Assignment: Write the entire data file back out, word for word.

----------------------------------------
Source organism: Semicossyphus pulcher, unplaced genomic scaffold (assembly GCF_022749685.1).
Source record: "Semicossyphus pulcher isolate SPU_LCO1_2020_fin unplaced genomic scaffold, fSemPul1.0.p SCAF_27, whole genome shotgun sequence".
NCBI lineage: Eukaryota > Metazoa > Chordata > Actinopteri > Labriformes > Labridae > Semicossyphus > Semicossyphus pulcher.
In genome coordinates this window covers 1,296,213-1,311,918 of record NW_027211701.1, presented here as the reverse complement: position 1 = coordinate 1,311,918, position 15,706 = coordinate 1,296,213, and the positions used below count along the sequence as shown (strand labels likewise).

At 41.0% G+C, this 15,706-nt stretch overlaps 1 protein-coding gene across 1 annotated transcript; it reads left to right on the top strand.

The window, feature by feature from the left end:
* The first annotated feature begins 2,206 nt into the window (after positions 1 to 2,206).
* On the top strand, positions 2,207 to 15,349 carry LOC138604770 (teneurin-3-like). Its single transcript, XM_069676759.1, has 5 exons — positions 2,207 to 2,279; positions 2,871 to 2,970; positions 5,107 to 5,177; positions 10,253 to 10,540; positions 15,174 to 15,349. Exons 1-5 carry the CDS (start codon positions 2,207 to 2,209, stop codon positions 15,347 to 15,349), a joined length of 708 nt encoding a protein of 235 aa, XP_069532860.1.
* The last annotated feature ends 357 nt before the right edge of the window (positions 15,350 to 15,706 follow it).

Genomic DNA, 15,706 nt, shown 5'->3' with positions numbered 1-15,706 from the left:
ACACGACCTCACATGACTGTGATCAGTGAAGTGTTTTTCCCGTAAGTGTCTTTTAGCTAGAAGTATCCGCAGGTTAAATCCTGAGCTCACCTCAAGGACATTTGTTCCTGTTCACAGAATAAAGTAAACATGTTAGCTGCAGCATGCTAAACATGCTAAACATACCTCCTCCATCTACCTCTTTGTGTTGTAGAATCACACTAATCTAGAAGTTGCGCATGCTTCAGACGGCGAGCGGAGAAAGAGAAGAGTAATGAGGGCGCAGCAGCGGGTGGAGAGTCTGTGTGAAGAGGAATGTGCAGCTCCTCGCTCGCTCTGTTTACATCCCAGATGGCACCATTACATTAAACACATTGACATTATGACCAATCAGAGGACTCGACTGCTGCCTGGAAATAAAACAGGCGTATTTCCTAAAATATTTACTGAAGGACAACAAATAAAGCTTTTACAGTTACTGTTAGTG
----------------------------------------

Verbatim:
Source organism: Semicossyphus pulcher, unplaced genomic scaffold (assembly GCF_022749685.1).
Source record: "Semicossyphus pulcher isolate SPU_LCO1_2020_fin unplaced genomic scaffold, fSemPul1.0.p SCAF_27, whole genome shotgun sequence".
NCBI lineage: Eukaryota > Metazoa > Chordata > Actinopteri > Labriformes > Labridae > Semicossyphus > Semicossyphus pulcher.
In genome coordinates this window covers 1,296,213-1,311,918 of record NW_027211701.1, presented here as the reverse complement: position 1 = coordinate 1,311,918, position 15,706 = coordinate 1,296,213, and the positions used below count along the sequence as shown (strand labels likewise).

At 41.0% G+C, this 15,706-nt stretch overlaps 1 protein-coding gene across 1 annotated transcript; it reads left to right on the top strand.

The window, feature by feature from the left end:
* The first annotated feature begins 2,206 nt into the window (after positions 1 to 2,206).
* On the top strand, positions 2,207 to 15,349 carry LOC138604770 (teneurin-3-like). Its single transcript, XM_069676759.1, has 5 exons — positions 2,207 to 2,279; positions 2,871 to 2,970; positions 5,107 to 5,177; positions 10,253 to 10,540; positions 15,174 to 15,349. Exons 1-5 carry the CDS (start codon positions 2,207 to 2,209, stop codon positions 15,347 to 15,349), a joined length of 708 nt encoding a protein of 235 aa, XP_069532860.1.
* The last annotated feature ends 357 nt before the right edge of the window (positions 15,350 to 15,706 follow it).

Genomic DNA, 15,706 nt, shown 5'->3' with positions numbered 1-15,706 from the left:
ACACGACCTCACATGACTGTGATCAGTGAAGTGTTTTTCCCGTAAGTGTCTTTTAGCTAGAAGTATCCGCAGGTTAAATCCTGAGCTCACCTCAAGGACATTTGTTCCTGTTCACAGAATAAAGTAAACATGTTAGCTGCAGCATGCTAAACATGCTAAACATACCTCCTCCATCTACCTCTTTGTGTTGTAGAATCACACTAATCTAGAAGTTGCGCATGCTTCAGACGGCGAGCGGAGAAAGAGAAGAGTAATGAGGGCGCAGCAGCGGGTGGAGAGTCTGTGTGAAGAGGAATGTGCAGCTCCTCGCTCGCTCTGTTTACATCCCAGATGGCACCATTACATTAAACACATTGACATTATGACCAATCAGAGGACTCGACTGCTGCCTGGAAATAAAACAGGCGTATTTCCTAAAATATTTACTGAAGGACAACAAATAAAGCTTTTACAGTTACTGTTAGTG